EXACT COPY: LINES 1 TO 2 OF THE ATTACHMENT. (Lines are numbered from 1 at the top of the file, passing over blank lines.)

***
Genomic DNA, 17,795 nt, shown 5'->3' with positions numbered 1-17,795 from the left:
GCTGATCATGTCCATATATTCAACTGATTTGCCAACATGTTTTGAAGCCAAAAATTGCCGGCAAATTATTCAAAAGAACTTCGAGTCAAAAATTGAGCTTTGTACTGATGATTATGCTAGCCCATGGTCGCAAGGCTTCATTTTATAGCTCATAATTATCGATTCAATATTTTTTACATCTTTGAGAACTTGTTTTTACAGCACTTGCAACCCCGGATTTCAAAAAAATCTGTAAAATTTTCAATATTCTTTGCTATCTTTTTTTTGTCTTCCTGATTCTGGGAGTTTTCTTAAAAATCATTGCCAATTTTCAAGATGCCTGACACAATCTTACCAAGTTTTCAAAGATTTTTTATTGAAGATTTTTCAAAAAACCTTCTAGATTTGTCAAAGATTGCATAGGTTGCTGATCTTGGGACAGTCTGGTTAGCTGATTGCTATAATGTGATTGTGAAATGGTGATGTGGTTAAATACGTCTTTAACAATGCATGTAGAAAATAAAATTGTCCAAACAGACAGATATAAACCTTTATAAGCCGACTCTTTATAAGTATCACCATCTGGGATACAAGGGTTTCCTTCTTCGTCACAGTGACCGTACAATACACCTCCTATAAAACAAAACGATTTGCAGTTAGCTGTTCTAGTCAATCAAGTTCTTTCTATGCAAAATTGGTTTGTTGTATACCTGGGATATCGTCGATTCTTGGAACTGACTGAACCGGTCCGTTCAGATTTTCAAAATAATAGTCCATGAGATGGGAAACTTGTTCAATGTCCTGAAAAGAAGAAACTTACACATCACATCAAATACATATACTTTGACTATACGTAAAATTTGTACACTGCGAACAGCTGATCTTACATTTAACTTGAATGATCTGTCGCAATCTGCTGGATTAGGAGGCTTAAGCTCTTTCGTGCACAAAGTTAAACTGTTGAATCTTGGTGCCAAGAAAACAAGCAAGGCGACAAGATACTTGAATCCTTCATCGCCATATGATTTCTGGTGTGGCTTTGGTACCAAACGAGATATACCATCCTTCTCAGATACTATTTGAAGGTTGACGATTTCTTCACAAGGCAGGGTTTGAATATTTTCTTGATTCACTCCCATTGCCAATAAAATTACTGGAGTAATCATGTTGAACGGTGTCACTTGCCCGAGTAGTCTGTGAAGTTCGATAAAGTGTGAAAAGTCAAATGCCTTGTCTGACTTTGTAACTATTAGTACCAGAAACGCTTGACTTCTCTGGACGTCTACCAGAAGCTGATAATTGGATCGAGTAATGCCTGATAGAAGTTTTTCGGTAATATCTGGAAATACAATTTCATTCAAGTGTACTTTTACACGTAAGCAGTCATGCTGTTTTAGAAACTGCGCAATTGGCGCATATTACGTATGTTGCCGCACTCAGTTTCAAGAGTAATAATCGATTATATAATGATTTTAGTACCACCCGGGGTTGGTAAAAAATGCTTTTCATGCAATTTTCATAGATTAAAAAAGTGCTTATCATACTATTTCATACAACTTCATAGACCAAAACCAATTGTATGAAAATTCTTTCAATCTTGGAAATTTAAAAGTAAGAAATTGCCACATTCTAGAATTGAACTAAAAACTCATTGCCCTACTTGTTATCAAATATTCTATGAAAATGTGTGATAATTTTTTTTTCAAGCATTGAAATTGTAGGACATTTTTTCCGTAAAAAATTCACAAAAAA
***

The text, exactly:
Genomic DNA, 17,795 nt, shown 5'->3' with positions numbered 1-17,795 from the left:
GCTGATCATGTCCATATATTCAACTGATTTGCCAACATGTTTTGAAGCCAAAAATTGCCGGCAAATTATTCAAAAGAACTTCGAGTCAAAAATTGAGCTTTGTACTGATGATTATGCTAGCCCATGGTCGCAAGGCTTCATTTTATAGCTCATAATTATCGATTCAATATTTTTTACATCTTTGAGAACTTGTTTTTACAGCACTTGCAACCCCGGATTTCAAAAAAATCTGTAAAATTTTCAATATTCTTTGCTATCTTTTTTTTGTCTTCCTGATTCTGGGAGTTTTCTTAAAAATCATTGCCAATTTTCAAGATGCCTGACACAATCTTACCAAGTTTTCAAAGATTTTTTATTGAAGATTTTTCAAAAAACCTTCTAGATTTGTCAAAGATTGCATAGGTTGCTGATCTTGGGACAGTCTGGTTAGCTGATTGCTATAATGTGATTGTGAAATGGTGATGTGGTTAAATACGTCTTTAACAATGCATGTAGAAAATAAAATTGTCCAAACAGACAGATATAAACCTTTATAAGCCGACTCTTTATAAGTATCACCATCTGGGATACAAGGGTTTCCTTCTTCGTCACAGTGACCGTACAATACACCTCCTATAAAACAAAACGATTTGCAGTTAGCTGTTCTAGTCAATCAAGTTCTTTCTATGCAAAATTGGTTTGTTGTATACCTGGGATATCGTCGATTCTTGGAACTGACTGAACCGGTCCGTTCAGATTTTCAAAATAATAGTCCATGAGATGGGAAACTTGTTCAATGTCCTGAAAAGAAGAAACTTACACATCACATCAAATACATATACTTTGACTATACGTAAAATTTGTACACTGCGAACAGCTGATCTTACATTTAACTTGAATGATCTGTCGCAATCTGCTGGATTAGGAGGCTTAAGCTCTTTCGTGCACAAAGTTAAACTGTTGAATCTTGGTGCCAAGAAAACAAGCAAGGCGACAAGATACTTGAATCCTTCATCGCCATATGATTTCTGGTGTGGCTTTGGTACCAAACGAGATATACCATCCTTCTCAGATACTATTTGAAGGTTGACGATTTCTTCACAAGGCAGGGTTTGAATATTTTCTTGATTCACTCCCATTGCCAATAAAATTACTGGAGTAATCATGTTGAACGGTGTCACTTGCCCGAGTAGTCTGTGAAGTTCGATAAAGTGTGAAAAGTCAAATGCCTTGTCTGACTTTGTAACTATTAGTACCAGAAACGCTTGACTTCTCTGGACGTCTACCAGAAGCTGATAATTGGATCGAGTAATGCCTGATAGAAGTTTTTCGGTAATATCTGGAAATACAATTTCATTCAAGTGTACTTTTACACGTAAGCAGTCATGCTGTTTTAGAAACTGCGCAATTGGCGCATATTACGTATGTTGCCGCACTCAGTTTCAAGAGTAATAATCGATTATATAATGATTTTAGTACCACCCGGGGTTGGTAAAAAATGCTTTTCATGCAATTTTCATAGATTAAAAAAGTGCTTATCATACTATTTCATACAACTTCATAGACCAAAACCAATTGTATGAAAATTCTTTCAATCTTGGAAATTTAAAAGTAAGAAATTGCCACATTCTAGAATTGAACTAAAAACTCATTGCCCTACTTGTTATCAAATATTCTATGAAAATGTGTGATAATTTTTTTTTCAAGCATTGAAATTGTAGGACATTTTTTCCGTAAAAAATTCACAAAAAA